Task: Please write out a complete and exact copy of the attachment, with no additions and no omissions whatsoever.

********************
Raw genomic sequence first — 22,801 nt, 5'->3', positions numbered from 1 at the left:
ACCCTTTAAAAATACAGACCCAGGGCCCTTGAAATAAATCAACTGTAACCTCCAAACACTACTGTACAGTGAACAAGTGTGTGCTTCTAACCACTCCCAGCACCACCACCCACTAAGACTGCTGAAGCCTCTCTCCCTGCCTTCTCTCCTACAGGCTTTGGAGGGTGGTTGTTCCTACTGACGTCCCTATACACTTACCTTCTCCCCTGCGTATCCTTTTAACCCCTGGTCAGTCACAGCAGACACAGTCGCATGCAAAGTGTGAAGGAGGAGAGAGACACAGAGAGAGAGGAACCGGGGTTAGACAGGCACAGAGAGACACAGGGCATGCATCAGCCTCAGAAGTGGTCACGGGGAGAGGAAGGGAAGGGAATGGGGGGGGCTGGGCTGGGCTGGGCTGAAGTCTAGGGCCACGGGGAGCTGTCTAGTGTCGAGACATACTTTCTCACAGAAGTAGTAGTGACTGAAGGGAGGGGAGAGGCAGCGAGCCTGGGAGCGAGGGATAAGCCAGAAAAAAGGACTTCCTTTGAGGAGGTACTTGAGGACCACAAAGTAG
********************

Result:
Raw genomic sequence first — 22,801 nt, 5'->3', positions numbered from 1 at the left:
ACCCTTTAAAAATACAGACCCAGGGCCCTTGAAATAAATCAACTGTAACCTCCAAACACTACTGTACAGTGAACAAGTGTGTGCTTCTAACCACTCCCAGCACCACCACCCACTAAGACTGCTGAAGCCTCTCTCCCTGCCTTCTCTCCTACAGGCTTTGGAGGGTGGTTGTTCCTACTGACGTCCCTATACACTTACCTTCTCCCCTGCGTATCCTTTTAACCCCTGGTCAGTCACAGCAGACACAGTCGCATGCAAAGTGTGAAGGAGGAGAGAGACACAGAGAGAGAGGAACCGGGGTTAGACAGGCACAGAGAGACACAGGGCATGCATCAGCCTCAGAAGTGGTCACGGGGAGAGGAAGGGAAGGGAATGGGGGGGGCTGGGCTGGGCTGGGCTGAAGTCTAGGGCCACGGGGAGCTGTCTAGTGTCGAGACATACTTTCTCACAGAAGTAGTAGTGACTGAAGGGAGGGGAGAGGCAGCGAGCCTGGGAGCGAGGGATAAGCCAGAAAAAAGGACTTCCTTTGAGGAGGTACTTGAGGACCACAAAGTAG